- Plastic Bans
- Plastic Bans
Editorial: The coronavirus brought back plastic bag madness. Let’s make sure it’s temporary
Among the many bad things to come out of the coronavirus pandemic is the resurgence of single-use plastic.
In early March, weeks before California adopted the nation’s first stay-at-home orders and when toilet paper could still be found in abundance on store shelves, Starbucks stopped accepting customer’s refillable cups for fear that they might expose baristas to infection. Dunkin’ Donuts followed suit.
Then grocery stores told people to keep their potentially germy reusable bags to themselves and began foisting new plastic and paper bags on shoppers. San Francisco, home of the state’s first plastic bag ban, was one of six Bay Area counties to forbid shoppers from bringing reusable bags into stores.
And last week — right on the heels of Earth Day — Gov. Gavin Newsom suspended California’s pioneering ban on single-use plastic bags for 60 days, allowing stores in cities that didn’t have their own ban before 2015 to forgo charging a 10-cent fee for paper or reusable plastic sacks, and to fall back on the flimsy single-use plastic ones if necessary. Pending plastic bag bans in other parts of the country have been put on hold.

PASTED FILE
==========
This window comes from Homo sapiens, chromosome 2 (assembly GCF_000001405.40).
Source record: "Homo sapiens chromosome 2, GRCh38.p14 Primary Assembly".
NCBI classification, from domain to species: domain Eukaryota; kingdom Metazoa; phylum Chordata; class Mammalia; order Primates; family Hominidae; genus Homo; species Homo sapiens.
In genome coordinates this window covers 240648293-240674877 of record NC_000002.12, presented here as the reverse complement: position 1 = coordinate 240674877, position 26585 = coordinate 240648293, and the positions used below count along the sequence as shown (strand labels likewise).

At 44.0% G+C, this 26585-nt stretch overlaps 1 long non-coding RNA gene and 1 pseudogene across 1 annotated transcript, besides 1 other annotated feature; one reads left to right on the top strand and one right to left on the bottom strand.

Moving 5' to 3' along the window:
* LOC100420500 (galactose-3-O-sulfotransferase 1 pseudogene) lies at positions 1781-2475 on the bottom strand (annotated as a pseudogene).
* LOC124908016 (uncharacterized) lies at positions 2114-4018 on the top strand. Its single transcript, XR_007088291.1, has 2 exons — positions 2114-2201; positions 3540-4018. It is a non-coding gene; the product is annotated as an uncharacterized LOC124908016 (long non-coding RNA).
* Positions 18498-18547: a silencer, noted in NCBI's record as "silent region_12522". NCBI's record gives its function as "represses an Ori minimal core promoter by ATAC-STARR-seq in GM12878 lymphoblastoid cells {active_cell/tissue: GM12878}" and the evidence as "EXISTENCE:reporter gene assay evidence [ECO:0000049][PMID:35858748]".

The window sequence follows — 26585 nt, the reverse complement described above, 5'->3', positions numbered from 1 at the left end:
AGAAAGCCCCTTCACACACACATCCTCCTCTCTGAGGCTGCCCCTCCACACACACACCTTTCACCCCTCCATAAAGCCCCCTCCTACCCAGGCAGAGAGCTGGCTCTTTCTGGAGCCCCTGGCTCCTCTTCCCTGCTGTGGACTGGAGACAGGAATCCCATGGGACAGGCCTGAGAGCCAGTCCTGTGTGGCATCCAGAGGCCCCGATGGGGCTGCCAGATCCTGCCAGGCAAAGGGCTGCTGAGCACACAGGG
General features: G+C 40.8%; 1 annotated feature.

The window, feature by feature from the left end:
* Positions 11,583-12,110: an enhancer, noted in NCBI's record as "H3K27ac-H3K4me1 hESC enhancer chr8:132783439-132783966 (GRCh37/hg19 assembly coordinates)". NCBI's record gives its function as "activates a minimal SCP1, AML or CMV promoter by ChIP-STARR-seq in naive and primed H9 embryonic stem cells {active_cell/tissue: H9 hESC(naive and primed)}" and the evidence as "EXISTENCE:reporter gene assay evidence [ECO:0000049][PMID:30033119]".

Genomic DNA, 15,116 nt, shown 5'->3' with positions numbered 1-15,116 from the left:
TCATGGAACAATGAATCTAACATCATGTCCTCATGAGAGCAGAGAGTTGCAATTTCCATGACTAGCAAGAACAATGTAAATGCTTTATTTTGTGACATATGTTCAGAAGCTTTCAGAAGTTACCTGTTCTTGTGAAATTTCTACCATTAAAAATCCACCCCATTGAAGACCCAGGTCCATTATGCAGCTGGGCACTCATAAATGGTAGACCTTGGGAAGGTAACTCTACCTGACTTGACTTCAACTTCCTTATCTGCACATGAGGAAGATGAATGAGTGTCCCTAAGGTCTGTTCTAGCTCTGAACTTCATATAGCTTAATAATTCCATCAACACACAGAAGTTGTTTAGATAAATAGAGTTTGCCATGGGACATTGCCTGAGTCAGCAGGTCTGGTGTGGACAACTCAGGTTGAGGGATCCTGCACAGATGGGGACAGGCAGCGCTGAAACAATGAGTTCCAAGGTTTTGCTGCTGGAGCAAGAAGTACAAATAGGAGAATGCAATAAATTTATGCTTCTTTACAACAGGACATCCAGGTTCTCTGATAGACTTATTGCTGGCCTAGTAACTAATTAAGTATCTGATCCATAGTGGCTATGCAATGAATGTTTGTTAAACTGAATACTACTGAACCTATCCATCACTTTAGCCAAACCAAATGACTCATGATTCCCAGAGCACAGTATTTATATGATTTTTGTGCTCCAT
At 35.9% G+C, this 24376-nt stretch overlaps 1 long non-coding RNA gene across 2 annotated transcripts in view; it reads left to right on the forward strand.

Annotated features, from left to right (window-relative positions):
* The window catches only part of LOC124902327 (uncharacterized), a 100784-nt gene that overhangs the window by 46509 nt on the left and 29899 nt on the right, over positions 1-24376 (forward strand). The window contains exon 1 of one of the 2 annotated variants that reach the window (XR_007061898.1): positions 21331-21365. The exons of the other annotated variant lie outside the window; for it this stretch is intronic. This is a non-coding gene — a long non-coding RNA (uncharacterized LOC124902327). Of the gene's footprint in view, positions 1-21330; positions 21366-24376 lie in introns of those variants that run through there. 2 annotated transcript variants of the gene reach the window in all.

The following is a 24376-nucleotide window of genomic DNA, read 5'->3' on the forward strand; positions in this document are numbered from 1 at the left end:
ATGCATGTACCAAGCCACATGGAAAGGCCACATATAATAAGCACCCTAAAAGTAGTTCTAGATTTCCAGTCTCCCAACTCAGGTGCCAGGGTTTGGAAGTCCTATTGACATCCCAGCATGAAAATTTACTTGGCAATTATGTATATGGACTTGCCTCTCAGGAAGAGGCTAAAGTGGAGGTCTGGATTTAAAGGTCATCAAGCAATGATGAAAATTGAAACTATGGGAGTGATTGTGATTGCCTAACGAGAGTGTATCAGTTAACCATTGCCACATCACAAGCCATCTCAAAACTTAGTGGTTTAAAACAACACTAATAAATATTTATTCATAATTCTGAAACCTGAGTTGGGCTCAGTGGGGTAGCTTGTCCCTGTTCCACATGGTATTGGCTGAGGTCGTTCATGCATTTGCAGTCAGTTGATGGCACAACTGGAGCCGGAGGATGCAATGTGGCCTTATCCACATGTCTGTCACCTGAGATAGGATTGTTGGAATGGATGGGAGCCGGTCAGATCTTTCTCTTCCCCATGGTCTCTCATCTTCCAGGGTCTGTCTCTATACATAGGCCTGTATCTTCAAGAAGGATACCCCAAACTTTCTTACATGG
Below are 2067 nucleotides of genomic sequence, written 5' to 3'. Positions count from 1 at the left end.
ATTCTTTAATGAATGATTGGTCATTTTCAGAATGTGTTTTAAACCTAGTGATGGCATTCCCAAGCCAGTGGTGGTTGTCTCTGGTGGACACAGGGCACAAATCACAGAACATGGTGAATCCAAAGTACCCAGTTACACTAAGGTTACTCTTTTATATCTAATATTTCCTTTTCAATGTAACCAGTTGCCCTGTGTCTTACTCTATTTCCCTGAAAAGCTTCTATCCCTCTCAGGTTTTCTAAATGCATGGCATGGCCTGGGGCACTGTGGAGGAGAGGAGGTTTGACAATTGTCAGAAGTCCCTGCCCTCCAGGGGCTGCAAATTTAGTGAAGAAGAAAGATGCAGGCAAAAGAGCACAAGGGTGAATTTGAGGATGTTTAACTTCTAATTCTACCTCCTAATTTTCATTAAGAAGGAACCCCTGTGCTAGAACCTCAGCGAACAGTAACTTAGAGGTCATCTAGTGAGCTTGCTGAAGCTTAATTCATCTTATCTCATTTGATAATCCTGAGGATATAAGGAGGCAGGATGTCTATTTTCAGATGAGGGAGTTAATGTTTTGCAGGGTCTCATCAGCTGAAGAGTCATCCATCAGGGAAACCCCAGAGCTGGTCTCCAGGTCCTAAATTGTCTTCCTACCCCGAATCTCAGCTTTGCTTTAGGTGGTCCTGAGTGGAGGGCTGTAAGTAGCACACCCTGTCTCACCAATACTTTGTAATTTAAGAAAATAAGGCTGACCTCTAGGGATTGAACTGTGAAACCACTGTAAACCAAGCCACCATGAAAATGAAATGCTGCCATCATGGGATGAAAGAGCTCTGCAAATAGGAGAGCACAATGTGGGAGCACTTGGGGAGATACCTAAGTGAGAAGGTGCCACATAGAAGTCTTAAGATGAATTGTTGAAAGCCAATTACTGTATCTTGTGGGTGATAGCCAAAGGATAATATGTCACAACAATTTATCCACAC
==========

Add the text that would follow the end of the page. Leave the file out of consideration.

It’s understandable that fears about a spreading pathogen that we still don’t understand well has led to emergency measures such as these. Who knows how this virus is getting around? Grocery store workers, who are at high risk for exposure because of their interaction with customers, ought to be protected as much as possible. But we hope that this current health crisis isn’t an excuse to abandon years of hard-won progress toward reducing our reliance on disposable plastic packaging.
Of course, the plastic industry would love for crusading California to relinquish its position as the nation’s leader on innovative waste reduction, especially when a comprehensive proposal to diminish the use of plastic packaging may be on a future state ballot. (Proponents have launched a digital signature-gathering effort to complete their campaign for the November ballot, which was derailed by the pandemic).